Enki Bilal was born October 7, 1951 in Belgrade in what was then Yugoslavia, but moved to Paris, France when he was 9. He was fascinated with comics from an early age, and it is said he made his first comic when he was 14.

His first comic, "Le Bol Maudit" (The Cursed Bowl), was published in Pilote no. 645 in 1972, and he quickly became known for his very distinctive gritty realistic style. In 1975, with "La Croisière des Oubliés" (The Crusade of the Forgotten), he started his successful collaboration with Pierre Christin. The series of loosely related comics carry the title "Légendes d'aujourd'hui" (Legends of Today).

In 1980, Bilal began working on The Nikopol Trilogy (it is actually 4 albums now). Starting with "La Foire aux Immortels" (Gods in Chaos), he tells the story of Alcide Nikopol, an astronaut in a futurist-fascist Paris, who meets strange paranoid egyptian gods. The first album was followed by "La Femme Piège" (The Female Trap) in 1986, telling the story of Nikopol's love Jill Bioskop who somehow contacts a newspaper in the past. 1992's "Froid Èquateur" (The Coldness of Equator), telling the story of Alcide's son (who's the same age as Alcide and has the same name) in a cold Africa, was followed by "Le Sommeil du Monstre" (The Monster's Sleep) in 1999.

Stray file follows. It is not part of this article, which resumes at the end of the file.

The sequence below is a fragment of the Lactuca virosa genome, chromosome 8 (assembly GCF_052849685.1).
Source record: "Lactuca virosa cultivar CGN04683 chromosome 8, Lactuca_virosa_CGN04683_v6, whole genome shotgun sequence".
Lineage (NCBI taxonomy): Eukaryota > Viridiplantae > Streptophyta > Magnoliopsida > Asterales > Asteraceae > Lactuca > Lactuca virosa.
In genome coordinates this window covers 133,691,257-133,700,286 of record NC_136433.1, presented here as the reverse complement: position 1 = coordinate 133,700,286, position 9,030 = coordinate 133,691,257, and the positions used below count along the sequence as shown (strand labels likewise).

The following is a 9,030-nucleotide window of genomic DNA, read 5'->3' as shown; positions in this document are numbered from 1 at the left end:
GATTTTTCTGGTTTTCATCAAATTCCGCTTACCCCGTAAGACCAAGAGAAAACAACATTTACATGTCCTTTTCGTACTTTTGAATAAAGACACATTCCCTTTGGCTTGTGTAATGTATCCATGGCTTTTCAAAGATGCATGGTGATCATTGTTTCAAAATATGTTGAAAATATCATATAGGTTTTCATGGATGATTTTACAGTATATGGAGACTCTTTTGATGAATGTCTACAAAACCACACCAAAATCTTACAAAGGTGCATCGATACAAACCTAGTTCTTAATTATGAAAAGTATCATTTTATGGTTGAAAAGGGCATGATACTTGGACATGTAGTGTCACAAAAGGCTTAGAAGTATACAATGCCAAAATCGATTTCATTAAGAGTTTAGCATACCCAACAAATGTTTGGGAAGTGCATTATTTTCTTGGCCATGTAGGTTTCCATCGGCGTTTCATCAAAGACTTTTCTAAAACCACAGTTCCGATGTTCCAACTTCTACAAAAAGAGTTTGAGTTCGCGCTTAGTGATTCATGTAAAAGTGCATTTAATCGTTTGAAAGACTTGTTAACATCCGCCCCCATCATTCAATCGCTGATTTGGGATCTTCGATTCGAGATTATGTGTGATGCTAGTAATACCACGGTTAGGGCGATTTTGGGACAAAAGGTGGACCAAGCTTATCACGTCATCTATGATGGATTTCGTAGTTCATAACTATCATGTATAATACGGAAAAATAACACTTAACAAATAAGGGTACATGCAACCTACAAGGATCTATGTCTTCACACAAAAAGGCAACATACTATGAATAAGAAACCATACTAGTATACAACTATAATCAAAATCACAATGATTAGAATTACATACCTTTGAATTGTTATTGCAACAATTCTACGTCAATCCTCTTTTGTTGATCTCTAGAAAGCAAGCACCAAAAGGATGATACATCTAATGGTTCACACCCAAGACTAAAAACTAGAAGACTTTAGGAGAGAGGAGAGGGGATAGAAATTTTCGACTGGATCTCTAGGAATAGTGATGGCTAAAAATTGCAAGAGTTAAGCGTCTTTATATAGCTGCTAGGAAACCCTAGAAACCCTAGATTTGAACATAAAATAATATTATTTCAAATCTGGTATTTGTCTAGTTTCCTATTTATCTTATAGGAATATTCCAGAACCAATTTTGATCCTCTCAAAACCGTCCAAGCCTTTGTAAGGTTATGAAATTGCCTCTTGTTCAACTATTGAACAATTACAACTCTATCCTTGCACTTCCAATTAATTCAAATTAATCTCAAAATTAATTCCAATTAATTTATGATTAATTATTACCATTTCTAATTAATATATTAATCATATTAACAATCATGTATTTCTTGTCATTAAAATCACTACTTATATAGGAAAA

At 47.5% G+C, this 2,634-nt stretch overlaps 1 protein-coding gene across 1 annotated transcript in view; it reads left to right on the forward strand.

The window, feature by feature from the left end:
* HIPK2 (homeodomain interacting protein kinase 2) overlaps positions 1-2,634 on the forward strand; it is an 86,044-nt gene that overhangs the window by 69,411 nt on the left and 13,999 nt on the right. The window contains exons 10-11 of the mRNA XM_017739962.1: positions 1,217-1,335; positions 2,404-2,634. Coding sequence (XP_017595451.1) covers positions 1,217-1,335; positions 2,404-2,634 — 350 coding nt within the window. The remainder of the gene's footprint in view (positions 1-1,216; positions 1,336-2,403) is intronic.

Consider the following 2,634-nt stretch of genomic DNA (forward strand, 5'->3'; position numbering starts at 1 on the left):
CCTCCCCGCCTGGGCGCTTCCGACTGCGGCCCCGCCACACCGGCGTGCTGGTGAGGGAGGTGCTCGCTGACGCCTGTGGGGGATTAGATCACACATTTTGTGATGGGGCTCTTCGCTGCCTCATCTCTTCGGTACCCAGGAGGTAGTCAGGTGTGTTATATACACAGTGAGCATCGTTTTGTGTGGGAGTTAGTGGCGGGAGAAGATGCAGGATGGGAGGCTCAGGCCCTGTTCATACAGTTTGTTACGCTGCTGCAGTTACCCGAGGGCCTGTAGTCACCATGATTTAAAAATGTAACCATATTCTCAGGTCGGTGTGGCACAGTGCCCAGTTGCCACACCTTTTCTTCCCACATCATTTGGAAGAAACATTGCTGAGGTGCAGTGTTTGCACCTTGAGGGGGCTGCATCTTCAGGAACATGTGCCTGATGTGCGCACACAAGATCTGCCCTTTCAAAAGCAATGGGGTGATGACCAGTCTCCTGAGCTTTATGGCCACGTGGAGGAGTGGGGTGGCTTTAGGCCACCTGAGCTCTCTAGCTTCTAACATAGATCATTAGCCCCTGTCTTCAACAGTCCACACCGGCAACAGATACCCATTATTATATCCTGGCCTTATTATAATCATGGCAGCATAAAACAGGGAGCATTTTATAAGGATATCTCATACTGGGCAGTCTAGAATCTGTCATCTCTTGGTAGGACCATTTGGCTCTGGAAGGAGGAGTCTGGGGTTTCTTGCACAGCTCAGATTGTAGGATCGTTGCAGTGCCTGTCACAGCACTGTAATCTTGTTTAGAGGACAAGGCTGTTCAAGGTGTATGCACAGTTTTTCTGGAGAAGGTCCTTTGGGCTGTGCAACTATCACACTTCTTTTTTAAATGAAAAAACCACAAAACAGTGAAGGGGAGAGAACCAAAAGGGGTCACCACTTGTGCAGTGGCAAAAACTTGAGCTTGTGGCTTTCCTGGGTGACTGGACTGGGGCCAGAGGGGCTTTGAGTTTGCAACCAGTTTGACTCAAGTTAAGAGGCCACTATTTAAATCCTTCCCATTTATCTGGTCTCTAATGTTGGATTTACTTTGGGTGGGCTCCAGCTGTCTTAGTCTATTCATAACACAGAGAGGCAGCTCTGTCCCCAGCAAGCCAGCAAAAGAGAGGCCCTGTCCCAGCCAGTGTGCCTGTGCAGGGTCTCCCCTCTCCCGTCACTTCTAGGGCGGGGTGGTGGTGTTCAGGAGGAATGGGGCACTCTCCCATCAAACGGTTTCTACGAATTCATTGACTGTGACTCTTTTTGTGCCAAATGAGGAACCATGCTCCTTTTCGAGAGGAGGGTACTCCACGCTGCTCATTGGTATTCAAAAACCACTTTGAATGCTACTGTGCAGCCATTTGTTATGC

Enki typically illustrates Pierre Christins very politically laden comics, especially against dictatorial/totalitarian regimes, and many of his comics treat subjects with relation to communism. This is especially evident in "Partie de Chasse" (The Hunting Party). "Les Phalanges de l'Ordre Noir" (The Black Order Brigade) and in his untitled contribution to Carlsen Verlag's "Once upon a time, there was a Wall".

Bilal has, alongside with his comic production, made sets and posters for several French movies.

See also other Comics creators. Also thanks to Cyan de Funk.